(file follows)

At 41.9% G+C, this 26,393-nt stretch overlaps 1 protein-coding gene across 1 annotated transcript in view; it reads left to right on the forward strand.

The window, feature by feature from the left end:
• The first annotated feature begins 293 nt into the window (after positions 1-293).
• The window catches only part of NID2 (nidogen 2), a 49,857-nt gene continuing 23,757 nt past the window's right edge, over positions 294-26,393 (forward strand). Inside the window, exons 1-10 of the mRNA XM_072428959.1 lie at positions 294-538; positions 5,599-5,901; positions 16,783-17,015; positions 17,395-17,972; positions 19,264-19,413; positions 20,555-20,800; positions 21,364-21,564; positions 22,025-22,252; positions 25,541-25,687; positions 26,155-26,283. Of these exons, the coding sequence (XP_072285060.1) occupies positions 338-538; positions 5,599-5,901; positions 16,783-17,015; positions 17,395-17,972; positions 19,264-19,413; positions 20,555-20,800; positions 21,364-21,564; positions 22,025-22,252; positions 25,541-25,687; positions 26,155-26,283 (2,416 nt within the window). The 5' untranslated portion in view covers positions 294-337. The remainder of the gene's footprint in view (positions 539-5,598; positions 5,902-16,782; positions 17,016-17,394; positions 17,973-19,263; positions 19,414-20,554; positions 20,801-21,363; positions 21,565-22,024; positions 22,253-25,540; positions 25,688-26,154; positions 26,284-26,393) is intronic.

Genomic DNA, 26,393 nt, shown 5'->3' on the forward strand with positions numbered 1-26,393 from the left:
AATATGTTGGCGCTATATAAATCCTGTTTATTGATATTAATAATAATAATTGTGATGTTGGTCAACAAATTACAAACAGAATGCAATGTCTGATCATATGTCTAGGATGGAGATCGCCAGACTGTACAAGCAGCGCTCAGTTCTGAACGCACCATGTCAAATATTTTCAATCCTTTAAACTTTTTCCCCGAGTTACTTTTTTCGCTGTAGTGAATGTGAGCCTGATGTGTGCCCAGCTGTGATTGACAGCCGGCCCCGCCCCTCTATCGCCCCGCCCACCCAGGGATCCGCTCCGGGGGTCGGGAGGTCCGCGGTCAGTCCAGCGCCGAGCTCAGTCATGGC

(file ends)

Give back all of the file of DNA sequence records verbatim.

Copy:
At 41.9% G+C, this 26,393-nt stretch overlaps 1 protein-coding gene across 1 annotated transcript in view; it reads left to right on the forward strand.

The window, feature by feature from the left end:
• The first annotated feature begins 293 nt into the window (after positions 1-293).
• The window catches only part of NID2 (nidogen 2), a 49,857-nt gene continuing 23,757 nt past the window's right edge, over positions 294-26,393 (forward strand). Inside the window, exons 1-10 of the mRNA XM_072428959.1 lie at positions 294-538; positions 5,599-5,901; positions 16,783-17,015; positions 17,395-17,972; positions 19,264-19,413; positions 20,555-20,800; positions 21,364-21,564; positions 22,025-22,252; positions 25,541-25,687; positions 26,155-26,283. Of these exons, the coding sequence (XP_072285060.1) occupies positions 338-538; positions 5,599-5,901; positions 16,783-17,015; positions 17,395-17,972; positions 19,264-19,413; positions 20,555-20,800; positions 21,364-21,564; positions 22,025-22,252; positions 25,541-25,687; positions 26,155-26,283 (2,416 nt within the window). The 5' untranslated portion in view covers positions 294-337. The remainder of the gene's footprint in view (positions 539-5,598; positions 5,902-16,782; positions 17,016-17,394; positions 17,973-19,263; positions 19,414-20,554; positions 20,801-21,363; positions 21,565-22,024; positions 22,253-25,540; positions 25,688-26,154; positions 26,284-26,393) is intronic.

Genomic DNA, 26,393 nt, shown 5'->3' on the forward strand with positions numbered 1-26,393 from the left:
AATATGTTGGCGCTATATAAATCCTGTTTATTGATATTAATAATAATAATTGTGATGTTGGTCAACAAATTACAAACAGAATGCAATGTCTGATCATATGTCTAGGATGGAGATCGCCAGACTGTACAAGCAGCGCTCAGTTCTGAACGCACCATGTCAAATATTTTCAATCCTTTAAACTTTTTCCCCGAGTTACTTTTTTCGCTGTAGTGAATGTGAGCCTGATGTGTGCCCAGCTGTGATTGACAGCCGGCCCCGCCCCTCTATCGCCCCGCCCACCCAGGGATCCGCTCCGGGGGTCGGGAGGTCCGCGGTCAGTCCAGCGCCGAGCTCAGTCATGGC